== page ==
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Save the Children International
The briefing paper sets out the scale of mental health effects on children living in conflict zones and the role of education in responding to them.
Latest figures reveal that 142 million children are living in high intensity conflict zones. As set out in the report and based on WHO analysis, Save the Children estimates that approximately 24 million of those children could be experiencing high levels of distress and have mild to moderate mental health disorders, needing an appropriate level of care. Despite this, child protection in emergencies, education in emergencies and Mental Health and Psychosocial Support (MHPSS) are critically underfunded. Save the Children analysis has found that as a proportion of Overseas Development Assistance, mental health and psychosocial support programming accounted for just 0.14% of spend between 2015-2017.
Children’s mental health can be impacted by conflict in various, overlapping ways – through direct exposure to violence conflict such as explosive weapons; the lack of access to basic services such as health, education and nutrition; the increased risk of violence in the home, at school and by peers; general insecurity, uncertainty and fear for the future; and the disruption conflict causes to children’s support networks and caregivers.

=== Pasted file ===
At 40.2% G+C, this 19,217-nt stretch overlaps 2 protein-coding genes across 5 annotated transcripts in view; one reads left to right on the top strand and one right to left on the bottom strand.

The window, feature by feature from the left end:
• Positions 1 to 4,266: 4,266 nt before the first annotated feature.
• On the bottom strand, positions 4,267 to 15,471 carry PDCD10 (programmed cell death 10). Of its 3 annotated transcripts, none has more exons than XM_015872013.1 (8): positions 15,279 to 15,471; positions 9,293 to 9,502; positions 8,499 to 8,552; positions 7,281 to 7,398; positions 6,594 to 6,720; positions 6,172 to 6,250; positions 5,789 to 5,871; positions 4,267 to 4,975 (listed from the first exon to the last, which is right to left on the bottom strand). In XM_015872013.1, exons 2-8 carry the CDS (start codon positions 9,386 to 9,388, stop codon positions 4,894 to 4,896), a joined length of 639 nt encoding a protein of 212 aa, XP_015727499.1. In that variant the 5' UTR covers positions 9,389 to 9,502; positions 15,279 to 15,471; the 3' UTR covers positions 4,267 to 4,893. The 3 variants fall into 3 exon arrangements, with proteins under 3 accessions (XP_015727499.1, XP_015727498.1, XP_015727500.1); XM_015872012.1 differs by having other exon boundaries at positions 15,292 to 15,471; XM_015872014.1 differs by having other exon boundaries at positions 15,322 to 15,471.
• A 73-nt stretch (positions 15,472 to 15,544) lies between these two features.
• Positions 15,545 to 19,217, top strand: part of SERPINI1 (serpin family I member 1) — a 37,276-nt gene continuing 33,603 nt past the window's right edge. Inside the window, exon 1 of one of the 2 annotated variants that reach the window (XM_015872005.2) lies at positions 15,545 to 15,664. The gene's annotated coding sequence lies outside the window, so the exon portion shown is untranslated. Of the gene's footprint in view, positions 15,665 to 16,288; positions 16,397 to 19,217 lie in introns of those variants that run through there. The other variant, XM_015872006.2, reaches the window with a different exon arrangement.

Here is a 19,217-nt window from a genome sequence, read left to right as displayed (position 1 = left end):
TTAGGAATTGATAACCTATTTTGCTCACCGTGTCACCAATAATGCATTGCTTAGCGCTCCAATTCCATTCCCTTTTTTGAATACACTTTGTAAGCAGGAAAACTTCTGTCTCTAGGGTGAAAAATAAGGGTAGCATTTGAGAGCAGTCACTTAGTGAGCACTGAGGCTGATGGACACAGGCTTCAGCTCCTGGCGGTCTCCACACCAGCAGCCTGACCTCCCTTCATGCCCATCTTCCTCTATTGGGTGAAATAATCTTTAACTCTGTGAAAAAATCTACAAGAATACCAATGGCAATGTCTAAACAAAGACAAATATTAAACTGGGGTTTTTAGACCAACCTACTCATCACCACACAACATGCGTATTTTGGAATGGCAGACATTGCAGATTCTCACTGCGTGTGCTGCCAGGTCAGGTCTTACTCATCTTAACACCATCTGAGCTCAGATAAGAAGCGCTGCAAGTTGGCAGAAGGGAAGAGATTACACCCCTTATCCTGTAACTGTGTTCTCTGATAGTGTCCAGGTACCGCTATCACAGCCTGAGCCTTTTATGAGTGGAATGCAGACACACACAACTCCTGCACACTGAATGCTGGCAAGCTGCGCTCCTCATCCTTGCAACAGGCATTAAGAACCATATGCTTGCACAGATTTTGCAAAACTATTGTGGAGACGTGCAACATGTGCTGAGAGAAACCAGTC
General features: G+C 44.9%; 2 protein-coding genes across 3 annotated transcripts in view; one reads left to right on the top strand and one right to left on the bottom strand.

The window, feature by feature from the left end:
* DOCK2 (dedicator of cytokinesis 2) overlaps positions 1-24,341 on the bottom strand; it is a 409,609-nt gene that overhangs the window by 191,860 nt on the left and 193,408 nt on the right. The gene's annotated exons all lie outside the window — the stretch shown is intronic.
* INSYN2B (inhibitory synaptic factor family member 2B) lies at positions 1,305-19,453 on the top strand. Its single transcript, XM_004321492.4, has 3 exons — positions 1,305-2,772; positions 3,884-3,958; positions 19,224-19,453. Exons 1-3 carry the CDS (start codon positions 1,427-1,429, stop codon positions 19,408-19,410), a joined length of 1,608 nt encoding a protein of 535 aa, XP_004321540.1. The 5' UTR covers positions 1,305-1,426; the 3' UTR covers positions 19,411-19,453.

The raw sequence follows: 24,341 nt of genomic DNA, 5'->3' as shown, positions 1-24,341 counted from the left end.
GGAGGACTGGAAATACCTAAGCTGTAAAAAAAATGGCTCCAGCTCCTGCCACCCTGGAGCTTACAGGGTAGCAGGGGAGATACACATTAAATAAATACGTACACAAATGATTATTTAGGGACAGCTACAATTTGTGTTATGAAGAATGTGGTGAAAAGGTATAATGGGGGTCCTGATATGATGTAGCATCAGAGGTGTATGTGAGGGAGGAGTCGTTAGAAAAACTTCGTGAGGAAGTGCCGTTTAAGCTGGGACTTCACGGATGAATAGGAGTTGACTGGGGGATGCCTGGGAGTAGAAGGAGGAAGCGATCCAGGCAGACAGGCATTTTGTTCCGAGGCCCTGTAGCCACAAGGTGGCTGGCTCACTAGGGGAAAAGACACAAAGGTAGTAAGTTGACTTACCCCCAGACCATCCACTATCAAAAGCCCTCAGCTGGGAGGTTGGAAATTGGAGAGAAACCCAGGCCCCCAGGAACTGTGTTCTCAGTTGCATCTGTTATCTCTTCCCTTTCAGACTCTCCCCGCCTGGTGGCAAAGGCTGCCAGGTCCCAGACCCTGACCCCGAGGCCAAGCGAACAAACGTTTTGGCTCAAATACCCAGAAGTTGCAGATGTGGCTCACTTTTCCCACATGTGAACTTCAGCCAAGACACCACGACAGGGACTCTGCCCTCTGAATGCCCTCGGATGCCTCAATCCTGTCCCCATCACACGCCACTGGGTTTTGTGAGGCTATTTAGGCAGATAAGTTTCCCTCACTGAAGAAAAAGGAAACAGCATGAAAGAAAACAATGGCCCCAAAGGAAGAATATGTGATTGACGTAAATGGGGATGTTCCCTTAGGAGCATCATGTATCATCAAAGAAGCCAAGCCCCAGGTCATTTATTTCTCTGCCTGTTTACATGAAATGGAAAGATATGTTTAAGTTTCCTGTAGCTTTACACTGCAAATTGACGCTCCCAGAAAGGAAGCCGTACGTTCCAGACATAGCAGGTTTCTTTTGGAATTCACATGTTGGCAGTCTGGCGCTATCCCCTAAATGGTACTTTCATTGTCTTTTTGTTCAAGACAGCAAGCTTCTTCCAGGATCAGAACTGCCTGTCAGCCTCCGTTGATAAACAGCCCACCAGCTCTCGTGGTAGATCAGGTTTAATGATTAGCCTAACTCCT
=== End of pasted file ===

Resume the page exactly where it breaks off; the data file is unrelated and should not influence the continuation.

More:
Responding to children’s mental health in conflict can and should be multisectoral and integrated. However, education – specifically Education Cannot Wait – offers one concrete opportunity for impact. Education facilities – such as schools and child friendly spaces – can provide children with access to supportive relationships with peers, teachers and community members, as well as a sense of stability. Access to education and children’s mental health are closely related, with this report including some of the ways education can support children’s mental health and wellbeing. Beyond providing a protective environment and contact with peers, education programmes can provide a space to deliver curriculum based interventions, such as social and emotional learning, and to equip appropriate adults with the skills, knowledge and tools to support children’s recovery.